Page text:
In addition to providing for articulation, the implant components may include constraint mechanisms to provide some degree of constraint to the motion permitted between the components. These constraint mechanisms may replace or augment natural constraint in the joint such as that provided by tendons and ligaments crossing the joint. These constraint mechanisms may provide the function of missing or damaged natural constraints. For example, in a posterior stabilized knee prosthesis, the tibial articular surface may include a post that projects upwardly to interact with a cam and box formed on the femoral component to limit rotation, varus/valgus tipping, anterior/posterior translation, posterior rollback, and/or other parameters of knee motion. Such constraint mechanisms may see significant bending, shear, and even impact loads within the limits of normal operation. Therefore, it is generally desirable for the constraint mechanism components to have high strength and toughness. Furthermore, the constraint mechanisms have limits to the permissible wear that can occur between contacting surfaces.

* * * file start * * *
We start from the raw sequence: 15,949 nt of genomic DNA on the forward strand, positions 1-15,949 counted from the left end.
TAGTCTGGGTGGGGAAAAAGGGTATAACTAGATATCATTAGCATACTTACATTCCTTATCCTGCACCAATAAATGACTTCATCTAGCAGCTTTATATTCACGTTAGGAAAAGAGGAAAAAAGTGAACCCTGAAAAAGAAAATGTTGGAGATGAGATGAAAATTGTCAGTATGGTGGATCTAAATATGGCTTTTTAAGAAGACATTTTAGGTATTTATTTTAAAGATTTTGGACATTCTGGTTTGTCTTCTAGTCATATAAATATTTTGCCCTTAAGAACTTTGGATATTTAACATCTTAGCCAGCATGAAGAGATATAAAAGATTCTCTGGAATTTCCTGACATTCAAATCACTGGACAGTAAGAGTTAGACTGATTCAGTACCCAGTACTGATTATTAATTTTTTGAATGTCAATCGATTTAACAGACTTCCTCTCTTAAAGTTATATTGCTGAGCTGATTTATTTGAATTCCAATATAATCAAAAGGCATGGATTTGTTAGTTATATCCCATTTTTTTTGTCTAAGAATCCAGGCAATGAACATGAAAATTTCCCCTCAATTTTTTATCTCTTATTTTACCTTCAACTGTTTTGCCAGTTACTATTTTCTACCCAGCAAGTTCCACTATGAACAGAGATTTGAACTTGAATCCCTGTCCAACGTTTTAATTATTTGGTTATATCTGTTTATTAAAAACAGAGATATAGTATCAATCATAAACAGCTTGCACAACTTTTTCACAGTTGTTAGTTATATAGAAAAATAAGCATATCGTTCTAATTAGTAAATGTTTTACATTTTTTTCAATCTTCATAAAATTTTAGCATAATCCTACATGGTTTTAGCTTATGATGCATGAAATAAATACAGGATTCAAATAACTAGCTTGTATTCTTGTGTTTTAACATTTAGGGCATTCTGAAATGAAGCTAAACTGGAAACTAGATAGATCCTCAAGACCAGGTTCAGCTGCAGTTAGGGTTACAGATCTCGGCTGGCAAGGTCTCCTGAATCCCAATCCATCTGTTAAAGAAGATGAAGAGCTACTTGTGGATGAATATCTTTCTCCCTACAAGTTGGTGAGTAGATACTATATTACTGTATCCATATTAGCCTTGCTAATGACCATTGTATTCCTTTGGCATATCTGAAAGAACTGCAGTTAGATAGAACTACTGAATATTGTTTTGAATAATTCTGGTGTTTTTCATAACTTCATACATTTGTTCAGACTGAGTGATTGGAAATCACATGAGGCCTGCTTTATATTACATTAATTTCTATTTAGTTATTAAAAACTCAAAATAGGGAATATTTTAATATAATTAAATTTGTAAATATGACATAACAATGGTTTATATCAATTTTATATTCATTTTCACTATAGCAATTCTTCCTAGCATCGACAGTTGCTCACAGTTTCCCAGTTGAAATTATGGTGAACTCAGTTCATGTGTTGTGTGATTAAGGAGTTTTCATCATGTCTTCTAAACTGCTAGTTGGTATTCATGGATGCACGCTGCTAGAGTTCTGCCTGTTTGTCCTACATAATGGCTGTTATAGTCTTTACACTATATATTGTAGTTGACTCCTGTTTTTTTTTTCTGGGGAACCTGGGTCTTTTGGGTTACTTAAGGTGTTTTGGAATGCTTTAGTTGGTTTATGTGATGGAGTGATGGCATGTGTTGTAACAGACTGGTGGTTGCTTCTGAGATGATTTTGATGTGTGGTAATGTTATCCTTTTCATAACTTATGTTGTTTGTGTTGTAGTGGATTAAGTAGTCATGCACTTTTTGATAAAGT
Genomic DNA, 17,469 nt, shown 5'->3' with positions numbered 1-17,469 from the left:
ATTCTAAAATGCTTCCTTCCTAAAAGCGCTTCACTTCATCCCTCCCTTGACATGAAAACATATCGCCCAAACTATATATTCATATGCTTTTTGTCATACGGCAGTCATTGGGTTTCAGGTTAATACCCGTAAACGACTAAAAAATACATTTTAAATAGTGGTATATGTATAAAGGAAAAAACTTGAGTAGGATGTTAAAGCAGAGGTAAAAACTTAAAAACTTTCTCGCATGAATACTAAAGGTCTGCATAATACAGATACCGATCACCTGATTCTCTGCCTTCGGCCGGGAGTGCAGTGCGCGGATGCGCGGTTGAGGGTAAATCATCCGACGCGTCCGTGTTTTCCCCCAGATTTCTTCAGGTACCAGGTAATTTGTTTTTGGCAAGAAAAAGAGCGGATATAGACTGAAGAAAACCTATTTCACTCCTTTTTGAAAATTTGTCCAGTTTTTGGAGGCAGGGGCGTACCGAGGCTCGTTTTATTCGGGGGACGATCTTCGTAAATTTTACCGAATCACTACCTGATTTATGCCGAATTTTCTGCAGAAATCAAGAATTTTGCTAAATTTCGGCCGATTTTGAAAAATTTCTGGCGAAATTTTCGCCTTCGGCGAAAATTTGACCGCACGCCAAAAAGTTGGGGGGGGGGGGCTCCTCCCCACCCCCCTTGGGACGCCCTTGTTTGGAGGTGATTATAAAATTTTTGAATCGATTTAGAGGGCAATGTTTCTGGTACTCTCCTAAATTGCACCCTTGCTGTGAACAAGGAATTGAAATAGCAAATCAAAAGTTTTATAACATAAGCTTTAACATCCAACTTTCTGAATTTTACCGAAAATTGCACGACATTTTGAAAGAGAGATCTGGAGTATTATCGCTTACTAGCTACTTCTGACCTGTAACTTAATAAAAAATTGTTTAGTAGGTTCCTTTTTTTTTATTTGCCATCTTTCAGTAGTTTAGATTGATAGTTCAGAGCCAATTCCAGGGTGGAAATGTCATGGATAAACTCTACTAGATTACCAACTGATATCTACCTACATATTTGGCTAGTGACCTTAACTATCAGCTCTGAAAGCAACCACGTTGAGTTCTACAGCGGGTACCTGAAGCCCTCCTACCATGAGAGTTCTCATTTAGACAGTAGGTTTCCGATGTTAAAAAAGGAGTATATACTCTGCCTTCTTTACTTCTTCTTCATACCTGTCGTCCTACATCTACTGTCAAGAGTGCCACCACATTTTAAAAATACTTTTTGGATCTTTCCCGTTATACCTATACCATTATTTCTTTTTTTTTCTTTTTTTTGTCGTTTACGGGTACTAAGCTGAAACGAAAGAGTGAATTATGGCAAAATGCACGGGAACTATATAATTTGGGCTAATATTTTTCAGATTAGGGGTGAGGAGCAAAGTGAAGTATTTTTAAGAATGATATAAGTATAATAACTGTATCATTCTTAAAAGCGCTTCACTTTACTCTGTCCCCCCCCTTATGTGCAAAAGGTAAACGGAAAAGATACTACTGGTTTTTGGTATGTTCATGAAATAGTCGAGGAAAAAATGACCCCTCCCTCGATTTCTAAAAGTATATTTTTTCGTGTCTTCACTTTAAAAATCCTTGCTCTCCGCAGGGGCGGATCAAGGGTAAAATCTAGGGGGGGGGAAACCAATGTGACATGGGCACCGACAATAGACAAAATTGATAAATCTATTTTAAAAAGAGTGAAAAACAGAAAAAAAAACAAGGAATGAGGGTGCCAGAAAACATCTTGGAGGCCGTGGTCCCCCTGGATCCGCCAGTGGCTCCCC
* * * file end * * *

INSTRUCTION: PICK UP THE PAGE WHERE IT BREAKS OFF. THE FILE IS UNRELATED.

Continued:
It may be the case that a particular type of implant has an articular bearing surface for which low wear is of prime importance and which further includes a constraint mechanism portion for which strength and toughness are of prime importance. For example, in a posterior stabilized knee, it is desirable for the articular condyles to exhibit low wear and the tibial post to exhibit high strength and toughness.
The present invention provides an implant for replacing an articulating bone end adjacent a skeletal joint.